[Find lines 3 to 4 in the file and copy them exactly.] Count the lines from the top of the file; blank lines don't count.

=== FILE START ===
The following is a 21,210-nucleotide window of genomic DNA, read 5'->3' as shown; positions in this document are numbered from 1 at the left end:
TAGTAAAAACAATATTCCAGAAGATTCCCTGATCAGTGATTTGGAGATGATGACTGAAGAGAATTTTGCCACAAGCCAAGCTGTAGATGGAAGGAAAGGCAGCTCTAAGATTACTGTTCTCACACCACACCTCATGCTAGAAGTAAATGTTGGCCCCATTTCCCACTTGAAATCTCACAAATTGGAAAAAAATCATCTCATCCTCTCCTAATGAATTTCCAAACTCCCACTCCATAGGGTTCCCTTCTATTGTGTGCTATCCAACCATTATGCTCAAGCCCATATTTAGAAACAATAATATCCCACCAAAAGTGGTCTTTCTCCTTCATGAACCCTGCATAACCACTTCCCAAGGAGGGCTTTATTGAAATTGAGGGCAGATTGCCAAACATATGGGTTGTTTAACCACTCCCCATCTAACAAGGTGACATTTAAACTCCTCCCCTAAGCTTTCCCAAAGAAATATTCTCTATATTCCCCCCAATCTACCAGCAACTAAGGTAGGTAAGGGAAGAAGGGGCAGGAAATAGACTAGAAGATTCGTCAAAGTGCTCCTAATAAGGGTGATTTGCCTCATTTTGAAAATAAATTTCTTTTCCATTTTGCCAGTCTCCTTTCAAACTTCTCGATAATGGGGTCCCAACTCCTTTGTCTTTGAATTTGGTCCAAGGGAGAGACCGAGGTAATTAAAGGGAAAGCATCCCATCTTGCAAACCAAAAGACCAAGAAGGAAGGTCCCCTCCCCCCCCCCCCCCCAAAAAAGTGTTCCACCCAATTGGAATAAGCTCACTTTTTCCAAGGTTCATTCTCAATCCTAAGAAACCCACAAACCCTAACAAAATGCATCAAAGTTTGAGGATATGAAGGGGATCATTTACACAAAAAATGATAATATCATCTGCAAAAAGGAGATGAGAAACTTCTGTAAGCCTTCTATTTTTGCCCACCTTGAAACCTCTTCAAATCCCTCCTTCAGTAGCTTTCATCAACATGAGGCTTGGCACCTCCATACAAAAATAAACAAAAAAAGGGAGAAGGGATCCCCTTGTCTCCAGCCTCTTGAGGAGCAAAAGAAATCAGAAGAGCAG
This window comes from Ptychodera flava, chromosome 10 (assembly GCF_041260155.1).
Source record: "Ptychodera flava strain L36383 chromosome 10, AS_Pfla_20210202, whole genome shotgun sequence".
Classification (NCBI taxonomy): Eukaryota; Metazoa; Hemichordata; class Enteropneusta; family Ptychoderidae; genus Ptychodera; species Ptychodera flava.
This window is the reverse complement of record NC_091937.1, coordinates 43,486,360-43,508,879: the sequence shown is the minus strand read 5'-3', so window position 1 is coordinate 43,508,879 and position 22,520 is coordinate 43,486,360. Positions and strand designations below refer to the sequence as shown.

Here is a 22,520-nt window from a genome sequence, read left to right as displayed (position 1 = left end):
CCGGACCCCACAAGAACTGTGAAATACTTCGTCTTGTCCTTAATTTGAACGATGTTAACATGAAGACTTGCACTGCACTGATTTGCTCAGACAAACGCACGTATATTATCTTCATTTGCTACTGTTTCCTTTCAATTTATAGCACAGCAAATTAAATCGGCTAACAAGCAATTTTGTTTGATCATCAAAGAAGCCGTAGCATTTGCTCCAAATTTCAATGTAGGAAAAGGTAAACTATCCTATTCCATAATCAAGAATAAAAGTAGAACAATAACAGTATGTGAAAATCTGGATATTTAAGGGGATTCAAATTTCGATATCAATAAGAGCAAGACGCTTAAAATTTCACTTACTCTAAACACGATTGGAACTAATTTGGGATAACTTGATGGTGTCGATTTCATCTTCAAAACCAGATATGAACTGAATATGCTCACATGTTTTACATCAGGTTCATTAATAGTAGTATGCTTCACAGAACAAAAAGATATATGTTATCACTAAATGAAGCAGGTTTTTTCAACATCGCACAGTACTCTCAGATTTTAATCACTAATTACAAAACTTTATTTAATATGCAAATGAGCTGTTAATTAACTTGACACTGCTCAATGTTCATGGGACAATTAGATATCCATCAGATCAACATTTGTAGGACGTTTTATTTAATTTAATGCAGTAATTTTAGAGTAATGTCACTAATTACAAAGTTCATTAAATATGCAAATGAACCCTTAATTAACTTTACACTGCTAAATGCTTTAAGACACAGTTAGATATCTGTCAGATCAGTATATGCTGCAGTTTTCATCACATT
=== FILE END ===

This window comes from Ptychodera flava, chromosome 10 (assembly GCF_041260155.1).
Source record: "Ptychodera flava strain L36383 chromosome 10, AS_Pfla_20210202, whole genome shotgun sequence".